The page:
The great danger with this type of calcified plaque is that the thin wall surrounding the goo bursts, or breaks down. This ‘goo exposure’ sends a hugely powerful message to the blood-clotting system, and results in a blood clot (also called a thrombus) forming over the burst plaque.
If the blood clot is big enough then it completely blocks the blood supply to whatever organ that particular artery was supplying:If that organ happens to be the heart, then the heart muscle downstream will become starved of oxygen.
It may then ‘infarct’ (‘infarction’ means the localised necrosis – or cell death – that results from obstruction to the blood supply). In medical speak, this is a myocardial (heart muscle) infarction, often shortened to an MI.
In layperson speak, this is a heart attack. It is estimated that about 50 per cent of heart attacks are fatal, and people mostly die in the first hour. For those who survive the first hour, though, a myriad of medical interventions have now been developed. Among the earlier developments were clot-busting drugs, designed to break down the clot that is blocking the artery.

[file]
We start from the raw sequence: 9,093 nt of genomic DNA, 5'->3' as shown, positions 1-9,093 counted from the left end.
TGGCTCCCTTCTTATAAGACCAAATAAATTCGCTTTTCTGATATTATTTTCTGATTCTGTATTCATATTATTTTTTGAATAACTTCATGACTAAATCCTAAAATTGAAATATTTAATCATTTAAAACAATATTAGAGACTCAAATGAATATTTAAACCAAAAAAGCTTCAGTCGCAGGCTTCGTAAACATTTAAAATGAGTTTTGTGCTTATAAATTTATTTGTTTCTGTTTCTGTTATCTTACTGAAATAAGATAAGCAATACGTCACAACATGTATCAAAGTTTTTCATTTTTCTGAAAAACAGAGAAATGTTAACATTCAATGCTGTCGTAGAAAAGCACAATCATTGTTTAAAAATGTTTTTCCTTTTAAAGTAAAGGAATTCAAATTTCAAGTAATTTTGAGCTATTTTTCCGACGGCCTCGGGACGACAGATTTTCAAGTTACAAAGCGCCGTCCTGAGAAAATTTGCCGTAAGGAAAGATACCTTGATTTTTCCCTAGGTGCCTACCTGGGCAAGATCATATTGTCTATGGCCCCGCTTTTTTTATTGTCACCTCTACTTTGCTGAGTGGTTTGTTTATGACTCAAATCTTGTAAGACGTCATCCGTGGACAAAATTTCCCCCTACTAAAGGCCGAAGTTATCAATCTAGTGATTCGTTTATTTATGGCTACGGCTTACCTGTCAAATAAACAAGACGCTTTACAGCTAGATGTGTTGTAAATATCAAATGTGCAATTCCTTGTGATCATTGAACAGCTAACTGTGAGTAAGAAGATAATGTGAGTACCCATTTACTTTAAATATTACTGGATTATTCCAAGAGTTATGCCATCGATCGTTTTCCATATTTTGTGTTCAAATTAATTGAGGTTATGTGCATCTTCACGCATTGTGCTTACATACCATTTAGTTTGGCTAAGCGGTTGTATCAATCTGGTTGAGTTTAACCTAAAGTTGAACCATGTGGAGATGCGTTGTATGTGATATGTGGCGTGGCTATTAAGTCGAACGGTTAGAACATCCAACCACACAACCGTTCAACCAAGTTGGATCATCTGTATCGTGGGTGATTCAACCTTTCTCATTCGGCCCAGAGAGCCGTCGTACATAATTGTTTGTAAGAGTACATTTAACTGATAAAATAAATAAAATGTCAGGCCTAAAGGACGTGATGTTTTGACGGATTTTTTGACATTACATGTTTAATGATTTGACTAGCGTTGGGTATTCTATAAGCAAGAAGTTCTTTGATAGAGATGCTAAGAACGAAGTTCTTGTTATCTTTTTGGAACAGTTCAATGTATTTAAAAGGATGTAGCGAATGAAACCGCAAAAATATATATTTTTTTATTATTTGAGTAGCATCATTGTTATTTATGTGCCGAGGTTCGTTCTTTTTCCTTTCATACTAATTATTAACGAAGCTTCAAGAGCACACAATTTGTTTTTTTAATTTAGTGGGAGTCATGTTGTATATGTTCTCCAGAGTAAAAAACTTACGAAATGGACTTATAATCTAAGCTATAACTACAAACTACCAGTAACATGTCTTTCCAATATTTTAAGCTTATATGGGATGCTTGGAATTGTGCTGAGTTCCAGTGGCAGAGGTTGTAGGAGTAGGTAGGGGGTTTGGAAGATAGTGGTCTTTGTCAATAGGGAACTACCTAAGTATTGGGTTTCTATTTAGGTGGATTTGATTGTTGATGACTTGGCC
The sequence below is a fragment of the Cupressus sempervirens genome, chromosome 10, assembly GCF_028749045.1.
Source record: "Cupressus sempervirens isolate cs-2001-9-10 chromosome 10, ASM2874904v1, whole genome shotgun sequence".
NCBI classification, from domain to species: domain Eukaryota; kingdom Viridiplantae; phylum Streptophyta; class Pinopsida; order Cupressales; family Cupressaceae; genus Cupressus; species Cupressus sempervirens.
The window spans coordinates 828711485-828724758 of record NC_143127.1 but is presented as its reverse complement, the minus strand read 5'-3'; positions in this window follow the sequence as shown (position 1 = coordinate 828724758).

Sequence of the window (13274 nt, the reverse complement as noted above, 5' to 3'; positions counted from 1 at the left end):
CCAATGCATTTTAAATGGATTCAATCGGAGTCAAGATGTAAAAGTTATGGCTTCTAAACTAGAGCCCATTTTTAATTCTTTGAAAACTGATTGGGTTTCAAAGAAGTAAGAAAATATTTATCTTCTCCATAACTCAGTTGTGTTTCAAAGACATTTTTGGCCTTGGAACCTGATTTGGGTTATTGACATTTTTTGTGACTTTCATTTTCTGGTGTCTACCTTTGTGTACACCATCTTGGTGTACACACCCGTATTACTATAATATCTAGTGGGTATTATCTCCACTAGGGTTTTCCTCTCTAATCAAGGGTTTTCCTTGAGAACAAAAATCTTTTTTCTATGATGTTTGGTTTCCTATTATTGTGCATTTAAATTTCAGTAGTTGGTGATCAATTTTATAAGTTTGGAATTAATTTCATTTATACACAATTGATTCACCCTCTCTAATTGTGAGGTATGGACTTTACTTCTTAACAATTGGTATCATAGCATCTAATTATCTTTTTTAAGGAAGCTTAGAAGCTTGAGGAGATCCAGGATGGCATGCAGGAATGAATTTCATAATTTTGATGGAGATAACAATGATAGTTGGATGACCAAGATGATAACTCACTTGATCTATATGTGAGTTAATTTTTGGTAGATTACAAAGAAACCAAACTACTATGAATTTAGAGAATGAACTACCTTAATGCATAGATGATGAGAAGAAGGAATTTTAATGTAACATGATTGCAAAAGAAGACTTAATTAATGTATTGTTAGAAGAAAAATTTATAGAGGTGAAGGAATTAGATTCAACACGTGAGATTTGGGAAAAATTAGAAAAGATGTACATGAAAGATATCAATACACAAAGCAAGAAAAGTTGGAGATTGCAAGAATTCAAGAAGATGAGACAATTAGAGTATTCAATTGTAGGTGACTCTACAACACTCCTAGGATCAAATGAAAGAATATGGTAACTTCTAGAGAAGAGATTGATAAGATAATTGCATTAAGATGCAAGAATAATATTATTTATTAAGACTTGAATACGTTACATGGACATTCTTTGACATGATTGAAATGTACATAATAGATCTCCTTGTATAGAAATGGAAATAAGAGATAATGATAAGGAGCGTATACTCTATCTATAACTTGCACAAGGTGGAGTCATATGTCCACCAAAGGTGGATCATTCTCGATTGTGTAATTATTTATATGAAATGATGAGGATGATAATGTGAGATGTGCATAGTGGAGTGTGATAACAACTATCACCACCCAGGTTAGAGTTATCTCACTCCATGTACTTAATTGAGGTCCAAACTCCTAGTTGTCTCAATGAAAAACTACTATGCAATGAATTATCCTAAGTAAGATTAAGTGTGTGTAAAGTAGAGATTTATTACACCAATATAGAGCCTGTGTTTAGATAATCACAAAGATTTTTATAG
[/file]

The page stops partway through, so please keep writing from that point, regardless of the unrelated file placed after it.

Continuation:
These are still widely used, and are pretty effective: assuming you managed to ‘bust’ the clot before the heart muscle became too badly damaged.That said, the humble blood-thinning aspirin can be almost as good, at about one-millionth of the cost. However, cardiologists now have much better toys to play with, and the latest type of treatment for an acute heart attack employs a long, thin catheter, which is inserted into an artery in the groin. Under X-ray guidance, this is then fed up to the heart, directed into the artery that is blocked and then stuck through the clot. A balloon is then inflated, opening up the artery even further.
Nowadays, a small metal framework known as a stent is wrapped round the balloon, and this folds out into a rigid ‘support’ that sits where the clot was, keeping the artery open. The entire procedure is known as angioplasty. It’s all exceedingly clever, and horribly expensive.